In September 2003, Angel McKenzie was a healthy senior airman, who had a line number for staff sergeant. She was working on the flight line as an aircraft maintenance Airman at Fairchild Air Force Base, when all of sudden she was plagued with a weakness on one side of her body that could not be explained. A month later, she lost vision in one eye and was struggling to pick up a tool box. After seeing a few doctors, she received a diagnosis that would change her life forever. She was diagnosed with Multiple Sclerosis (MS).
0 8/18
2016
Military working dogs have been an integral part of military strategy from the Roman Army to the trenches of World Wars I and II. Today, 366th Security Forces Squadron handlers place their lives in the paws of their canine counterparts overseas and at home, relying on them to search-out contraband and take down terrorists. (U.S. Air Force graphic by Tech. Sgt. Samuel Morse) More than a ‘tool’
Military working dog: a type of dog that learns and performs various tasks such as scouting, guarding and contraband detection. These dogs have been used for thousands of years and have proven invaluable in current operations in Southwest Asia.Logisticians and planners may see them as numbers on a deployment document. For others, who have been on
0 8/12
2016
U.S. Air Force Senior Airman Kimo Lagapa-Talbott, 355th Operations Support Squadron air traffic controller, communicates with pilots via radio at Davis-Monthan Air Force Base, Ariz., July 29, 2016. Lagapa-Talbott received the 2015 Air Force Air Traffic Controller of the Year award. (U.S. Air Force photo by Airman 1st Class Mya M. Crosby) Airman cleared to land AF-level award
Air traffic controllers have one of the most demanding and stressful jobs in the Air Force. With no room for error, they must be calm, decisive and quick thinking in order to be effective. Senior Airman Kimo Lagapa-Talbott, 355th Operations Support Squadron air traffic controller, recently received the 2015 AF Air Traffic Controller of the Year award.
0 8/09
2016
Senior Airman Manuel Jimenez, 555th Fighter Squadron crew chief, Aviano Air Base, Italy, prepares the cockpit of an F-16 Fighting Falcon for take-off at Nellis Air Force Base, Nev., Aug. 2, 2016. The 555th FS flew to Fort Irwin, Calif. to participate in Green Flag 16-8. (United States Air Force photo by Airman 1st Class Kevin Tanenbaum/Released) Feature: Green Flag measures readiness, interoperability
During combat, an Airman’s job is to create effects on the battlefield to support the commander’s intent and his nation’s strategic objectives - simultaneously balancing aggressiveness with restraint. To ensure mission success, the Air Force must provide the best training possible. That’s where exercises such as Green Flag or Red Flag come in.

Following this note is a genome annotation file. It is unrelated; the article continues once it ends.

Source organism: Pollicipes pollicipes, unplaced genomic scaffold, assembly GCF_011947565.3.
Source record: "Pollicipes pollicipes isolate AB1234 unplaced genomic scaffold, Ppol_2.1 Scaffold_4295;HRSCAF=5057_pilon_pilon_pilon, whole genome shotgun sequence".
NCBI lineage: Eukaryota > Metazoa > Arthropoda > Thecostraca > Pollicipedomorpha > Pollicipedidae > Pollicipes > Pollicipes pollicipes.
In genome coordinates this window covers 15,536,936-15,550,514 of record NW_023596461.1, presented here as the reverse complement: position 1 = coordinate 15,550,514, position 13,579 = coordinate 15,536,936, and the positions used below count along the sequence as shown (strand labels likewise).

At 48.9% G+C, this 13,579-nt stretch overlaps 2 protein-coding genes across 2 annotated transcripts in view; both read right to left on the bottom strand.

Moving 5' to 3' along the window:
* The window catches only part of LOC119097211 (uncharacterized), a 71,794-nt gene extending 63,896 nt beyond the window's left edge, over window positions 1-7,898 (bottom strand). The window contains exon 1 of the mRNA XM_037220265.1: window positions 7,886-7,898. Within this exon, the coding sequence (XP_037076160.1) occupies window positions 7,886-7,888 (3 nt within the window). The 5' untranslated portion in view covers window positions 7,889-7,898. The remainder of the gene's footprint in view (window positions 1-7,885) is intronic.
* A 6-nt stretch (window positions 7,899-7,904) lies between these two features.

0 8/03
2016
A pararescueman shows Reymond their night vision equipment during his visit to the 66th Rescue Squadron at Nellis Air Force Base, Nev., July 19, 2016. In addition to visiting with the pararescuemen, Reymond got a first-hand look inside the HH-60. (U.S. Air Force photo by Staff Sgt. Darlene Seltmann) Nellis makes a childhood wish a reality
NELLIS AIR FORCE BASE, Nev. – Growing up building model airplanes with his dad, Reymond Rivas always dreamed of joining the Air Force to become a fighter pilot. Unfortunately on Dec. 28, 2013 his dream was put on hold as he was diagnosed with acute lymphoblastic leukemia. Recently, Reymond was given the opportunity for a wish. A wish he could have
0 7/29
2016
Senior Airman Eric Medina, 92nd Air Refueling Squadron boom operator, Fairchild Air Force Base, Wash., refuels an F-22 Raptor from Joint Base Langley-Eustis, Va., in a training sortie during Red Flag 16-3, July 21, 2016. During Red Flag, Medina is in charge of refueling aircraft that are participating in the exercise so they can continue the fight without having to return to Nellis AFB, Nev., for fuel. (U.S. Air Force photo by Senior Airman Jake Carter/Released) Aerial refueling: Tankers serve as gas stations in Nevada skies
Over the Nevada Test and Training Range, aircraft from all over the globe blast through the Nevada sky in a simulated war scenario. In the exercise, called Red Flag, units test their abilities against some of the military's premier aircraft while also receiving some of the best training offered in the world.
0 7/29
2016
1 2 3 4 5 6 7 8 9 10 ... 120
RSS